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Letters June 20: Elizabeth May does the reading; we need more family-sized units; cycle paths are for those who pedal

Elizabeth May, MP for Saanich-Gulf Islands and co-leader of the federal Green Party. THE CANADIAN PRESS/Sean Kilpatrick

Elizabeth May gives us vital information

Re: “Thanks, Elizabeth, for spilling the beans,” letter, June 18.

I’m not surprised that Elizabeth May read the unredacted version of the paper on foreign interference. She seems to be the only MP who reads all the papers.

Perhaps she chose to share this information at a press conference because the public is interested and no one else was coming forward, although it’s a matter of national security.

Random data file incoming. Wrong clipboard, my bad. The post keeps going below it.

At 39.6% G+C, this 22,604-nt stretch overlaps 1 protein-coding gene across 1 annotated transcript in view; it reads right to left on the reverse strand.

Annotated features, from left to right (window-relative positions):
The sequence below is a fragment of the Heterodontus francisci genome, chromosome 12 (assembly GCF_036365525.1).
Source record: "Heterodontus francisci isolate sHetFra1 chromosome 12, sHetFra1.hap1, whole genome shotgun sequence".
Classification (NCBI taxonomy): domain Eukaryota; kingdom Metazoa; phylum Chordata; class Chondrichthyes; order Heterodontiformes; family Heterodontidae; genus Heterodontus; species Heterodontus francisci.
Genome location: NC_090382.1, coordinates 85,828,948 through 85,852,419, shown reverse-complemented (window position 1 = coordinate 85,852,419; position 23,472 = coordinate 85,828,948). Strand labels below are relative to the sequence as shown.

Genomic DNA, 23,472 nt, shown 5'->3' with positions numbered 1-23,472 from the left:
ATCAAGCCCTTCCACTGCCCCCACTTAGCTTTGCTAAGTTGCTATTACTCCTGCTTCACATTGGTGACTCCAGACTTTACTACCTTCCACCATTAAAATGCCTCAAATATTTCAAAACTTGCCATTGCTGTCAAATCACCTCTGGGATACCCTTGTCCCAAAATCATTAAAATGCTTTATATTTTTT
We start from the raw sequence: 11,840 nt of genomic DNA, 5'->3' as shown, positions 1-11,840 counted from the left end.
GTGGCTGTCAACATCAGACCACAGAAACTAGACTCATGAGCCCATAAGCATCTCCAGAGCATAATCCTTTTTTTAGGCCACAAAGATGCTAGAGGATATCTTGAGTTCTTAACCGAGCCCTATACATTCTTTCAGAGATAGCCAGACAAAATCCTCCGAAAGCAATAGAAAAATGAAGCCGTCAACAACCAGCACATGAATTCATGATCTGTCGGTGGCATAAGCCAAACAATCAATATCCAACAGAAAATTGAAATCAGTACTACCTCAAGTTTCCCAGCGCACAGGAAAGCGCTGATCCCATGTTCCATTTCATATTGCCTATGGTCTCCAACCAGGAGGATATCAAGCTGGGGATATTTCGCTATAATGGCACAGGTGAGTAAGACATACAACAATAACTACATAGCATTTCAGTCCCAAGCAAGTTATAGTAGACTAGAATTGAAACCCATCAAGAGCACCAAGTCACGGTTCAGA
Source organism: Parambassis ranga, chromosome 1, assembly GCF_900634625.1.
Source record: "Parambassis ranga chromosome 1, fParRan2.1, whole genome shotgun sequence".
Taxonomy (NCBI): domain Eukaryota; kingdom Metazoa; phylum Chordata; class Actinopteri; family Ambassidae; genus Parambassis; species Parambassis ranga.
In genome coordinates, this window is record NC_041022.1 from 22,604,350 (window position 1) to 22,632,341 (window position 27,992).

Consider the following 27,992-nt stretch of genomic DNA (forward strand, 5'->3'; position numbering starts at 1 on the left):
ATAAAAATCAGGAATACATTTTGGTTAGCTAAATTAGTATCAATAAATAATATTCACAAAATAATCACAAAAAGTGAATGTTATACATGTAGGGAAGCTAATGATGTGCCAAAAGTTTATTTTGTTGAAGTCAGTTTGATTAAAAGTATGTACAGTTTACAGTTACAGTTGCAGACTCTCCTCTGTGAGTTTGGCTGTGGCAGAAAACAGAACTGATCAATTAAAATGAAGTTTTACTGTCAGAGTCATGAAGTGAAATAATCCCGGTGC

Sandra Phillips

North Saanich

More family-sized units are needed in Victoria

Re: “New policy could see more family units in larger Victoria complexes,” June 15.

In arguing for more family-size units in buildings of more than four storeys, Victoria Coun. Stephen Hammond is right on track.

He expressed his disappointment that non-profit developers will be exempt from council’s proposed multi-family project requirements: “I just don’t see the private sector giving what I would consider decent-sized two- and three-bedroom accommodations.”

But building higher than four storeys in residential neighbourhoods is not the only path forward. The city can also promote family housing in the form of small-scale multi-unit housing.

Victoria is meeting and exceeding provincial building targets in terms of new units, but failing with regard to family-sized and affordable units. Council should ask the province to reward their efforts with help to build non-market housing for families.